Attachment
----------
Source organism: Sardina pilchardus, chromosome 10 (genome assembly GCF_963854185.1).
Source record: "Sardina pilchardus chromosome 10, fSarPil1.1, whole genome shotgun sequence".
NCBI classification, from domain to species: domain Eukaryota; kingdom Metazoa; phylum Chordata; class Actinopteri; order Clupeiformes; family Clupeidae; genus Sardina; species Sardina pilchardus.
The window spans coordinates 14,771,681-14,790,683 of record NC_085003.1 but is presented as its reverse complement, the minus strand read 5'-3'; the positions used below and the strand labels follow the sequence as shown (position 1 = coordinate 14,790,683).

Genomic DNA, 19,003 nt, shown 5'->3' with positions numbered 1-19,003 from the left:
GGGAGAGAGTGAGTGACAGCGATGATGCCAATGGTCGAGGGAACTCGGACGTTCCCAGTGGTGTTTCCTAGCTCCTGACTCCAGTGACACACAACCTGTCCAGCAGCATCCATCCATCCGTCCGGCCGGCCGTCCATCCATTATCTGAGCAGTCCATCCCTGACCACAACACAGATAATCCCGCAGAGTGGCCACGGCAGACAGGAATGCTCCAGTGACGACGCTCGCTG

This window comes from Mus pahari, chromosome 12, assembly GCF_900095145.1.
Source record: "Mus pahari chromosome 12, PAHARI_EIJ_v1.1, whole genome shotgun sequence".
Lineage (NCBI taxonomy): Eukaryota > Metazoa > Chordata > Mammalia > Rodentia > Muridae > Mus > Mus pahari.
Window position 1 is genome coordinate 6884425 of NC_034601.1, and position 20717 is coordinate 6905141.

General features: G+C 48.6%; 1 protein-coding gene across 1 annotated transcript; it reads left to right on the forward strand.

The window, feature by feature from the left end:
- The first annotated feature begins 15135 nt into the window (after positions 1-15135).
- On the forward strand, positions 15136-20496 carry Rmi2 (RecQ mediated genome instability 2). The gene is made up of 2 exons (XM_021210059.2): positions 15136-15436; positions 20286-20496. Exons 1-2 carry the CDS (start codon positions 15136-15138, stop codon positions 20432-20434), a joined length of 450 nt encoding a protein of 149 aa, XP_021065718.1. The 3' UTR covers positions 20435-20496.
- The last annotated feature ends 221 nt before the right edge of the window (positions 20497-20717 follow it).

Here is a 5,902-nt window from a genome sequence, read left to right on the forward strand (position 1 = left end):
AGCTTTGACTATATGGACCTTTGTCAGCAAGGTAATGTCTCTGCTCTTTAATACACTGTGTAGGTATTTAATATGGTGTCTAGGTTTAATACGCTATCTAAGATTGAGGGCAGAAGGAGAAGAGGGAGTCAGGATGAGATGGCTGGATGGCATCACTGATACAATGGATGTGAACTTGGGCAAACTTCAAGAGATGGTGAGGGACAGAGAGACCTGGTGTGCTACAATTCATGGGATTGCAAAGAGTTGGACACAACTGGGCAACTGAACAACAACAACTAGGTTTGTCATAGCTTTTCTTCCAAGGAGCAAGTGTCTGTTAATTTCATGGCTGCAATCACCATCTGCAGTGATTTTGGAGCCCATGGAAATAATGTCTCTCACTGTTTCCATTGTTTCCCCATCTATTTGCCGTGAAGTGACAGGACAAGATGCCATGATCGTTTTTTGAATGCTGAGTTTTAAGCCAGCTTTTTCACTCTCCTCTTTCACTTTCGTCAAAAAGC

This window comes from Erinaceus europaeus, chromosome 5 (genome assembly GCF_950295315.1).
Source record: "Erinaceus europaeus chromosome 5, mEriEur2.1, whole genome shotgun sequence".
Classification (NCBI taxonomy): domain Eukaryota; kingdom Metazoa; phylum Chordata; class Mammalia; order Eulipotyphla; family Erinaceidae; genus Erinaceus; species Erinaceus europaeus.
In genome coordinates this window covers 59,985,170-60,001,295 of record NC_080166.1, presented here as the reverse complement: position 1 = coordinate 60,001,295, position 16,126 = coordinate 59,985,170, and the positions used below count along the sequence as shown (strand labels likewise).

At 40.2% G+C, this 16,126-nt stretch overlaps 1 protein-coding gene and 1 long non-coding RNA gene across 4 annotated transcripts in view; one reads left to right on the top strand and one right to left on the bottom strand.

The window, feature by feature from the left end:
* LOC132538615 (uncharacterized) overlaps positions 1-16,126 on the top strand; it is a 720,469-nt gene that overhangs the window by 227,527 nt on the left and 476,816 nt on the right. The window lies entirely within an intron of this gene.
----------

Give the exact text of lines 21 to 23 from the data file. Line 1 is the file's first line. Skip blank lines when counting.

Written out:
In genome coordinates this window covers 59,985,170-60,001,295 of record NC_080166.1, presented here as the reverse complement: position 1 = coordinate 60,001,295, position 16,126 = coordinate 59,985,170, and the positions used below count along the sequence as shown (strand labels likewise).

At 40.2% G+C, this 16,126-nt stretch overlaps 1 protein-coding gene and 1 long non-coding RNA gene across 4 annotated transcripts in view; one reads left to right on the top strand and one right to left on the bottom strand.

The window, feature by feature from the left end: